A Child Trust Fund (CTF) is a long-term savings or investment account for children in the United Kingdom.
New accounts cannot be created but existing accounts can receive new money: CTF new accounts were stopped in 2011 and replaced by Junior ISAs.
If the CTF is withdrawn as cash, the tax benefits will be permanently lost.
If vouchers were not invested within one year of issue, HM Revenue and Customs would open a stakeholder account on behalf of the child.
The UK Government introduced the Child Trust Fund with the aim of ensuring every child has savings at the age of 18, helping children get into the habit of saving whilst teaching them the benefits of saving and helping them understand personal finance.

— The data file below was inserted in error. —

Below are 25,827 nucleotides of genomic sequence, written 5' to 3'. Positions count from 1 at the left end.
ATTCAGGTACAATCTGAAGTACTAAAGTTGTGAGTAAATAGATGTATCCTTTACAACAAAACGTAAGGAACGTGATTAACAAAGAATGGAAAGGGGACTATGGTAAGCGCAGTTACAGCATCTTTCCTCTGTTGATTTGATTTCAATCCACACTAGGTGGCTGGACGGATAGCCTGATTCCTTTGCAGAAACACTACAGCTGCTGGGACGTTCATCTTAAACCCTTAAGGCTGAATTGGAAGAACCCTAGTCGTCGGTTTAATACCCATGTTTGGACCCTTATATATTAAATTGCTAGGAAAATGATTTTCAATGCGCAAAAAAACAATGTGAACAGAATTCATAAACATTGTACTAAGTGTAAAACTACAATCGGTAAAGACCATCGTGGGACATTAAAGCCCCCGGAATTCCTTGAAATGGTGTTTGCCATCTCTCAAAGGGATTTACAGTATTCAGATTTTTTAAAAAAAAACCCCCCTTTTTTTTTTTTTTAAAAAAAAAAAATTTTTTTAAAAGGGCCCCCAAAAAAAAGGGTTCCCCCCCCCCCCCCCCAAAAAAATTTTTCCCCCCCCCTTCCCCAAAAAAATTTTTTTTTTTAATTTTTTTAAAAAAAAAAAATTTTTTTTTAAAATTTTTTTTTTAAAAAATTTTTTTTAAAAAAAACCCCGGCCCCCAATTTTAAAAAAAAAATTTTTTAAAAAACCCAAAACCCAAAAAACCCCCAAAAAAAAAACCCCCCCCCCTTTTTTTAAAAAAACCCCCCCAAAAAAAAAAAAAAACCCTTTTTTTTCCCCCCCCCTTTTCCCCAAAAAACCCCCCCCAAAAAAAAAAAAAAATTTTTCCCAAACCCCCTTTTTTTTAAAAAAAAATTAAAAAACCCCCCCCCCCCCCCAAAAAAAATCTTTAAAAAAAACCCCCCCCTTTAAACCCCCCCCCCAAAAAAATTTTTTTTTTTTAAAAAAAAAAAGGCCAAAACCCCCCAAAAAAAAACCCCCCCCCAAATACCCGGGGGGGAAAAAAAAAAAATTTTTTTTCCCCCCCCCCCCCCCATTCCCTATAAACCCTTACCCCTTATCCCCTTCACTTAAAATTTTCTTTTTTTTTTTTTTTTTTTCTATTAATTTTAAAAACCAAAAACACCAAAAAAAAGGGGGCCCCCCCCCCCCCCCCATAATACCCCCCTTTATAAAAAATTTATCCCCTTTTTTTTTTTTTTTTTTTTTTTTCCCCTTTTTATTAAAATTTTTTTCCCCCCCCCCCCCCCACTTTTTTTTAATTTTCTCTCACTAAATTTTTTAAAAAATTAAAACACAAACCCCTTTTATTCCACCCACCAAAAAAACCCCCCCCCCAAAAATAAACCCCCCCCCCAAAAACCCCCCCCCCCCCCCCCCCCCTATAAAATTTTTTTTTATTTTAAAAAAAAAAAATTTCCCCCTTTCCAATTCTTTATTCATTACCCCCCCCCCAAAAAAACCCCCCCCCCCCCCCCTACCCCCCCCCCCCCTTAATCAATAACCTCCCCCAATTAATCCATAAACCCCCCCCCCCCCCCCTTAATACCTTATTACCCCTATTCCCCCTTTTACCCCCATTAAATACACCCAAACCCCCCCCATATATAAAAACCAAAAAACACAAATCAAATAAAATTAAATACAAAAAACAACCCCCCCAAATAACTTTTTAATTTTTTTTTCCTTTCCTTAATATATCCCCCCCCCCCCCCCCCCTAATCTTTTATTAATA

The Child Trust Fund scheme was promised in the Labour Party's 2001 election manifesto Eligible children received an initial subscription from the government in the form of a voucher for at least £250.
Subscriptions by individuals were in addition to any voucher subscriptions.
Parents and other family members or friends can pay £3,600 a year into their child’s fund from 1 November 2011, previously £1,200.
According to the Children's Mutual, "In terms of changing people's behaviour, this is the most successful product there's ever been." For households with income of £19,000 a year, 30% of the children in that category are having £19 a month saved for them.
Part of this is due to grandparents being more willing to contribute to funds, since the money cannot be diverted to the family finances.
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At this point, the child will have the option to take over management of the account including choice of provider and investment decisions.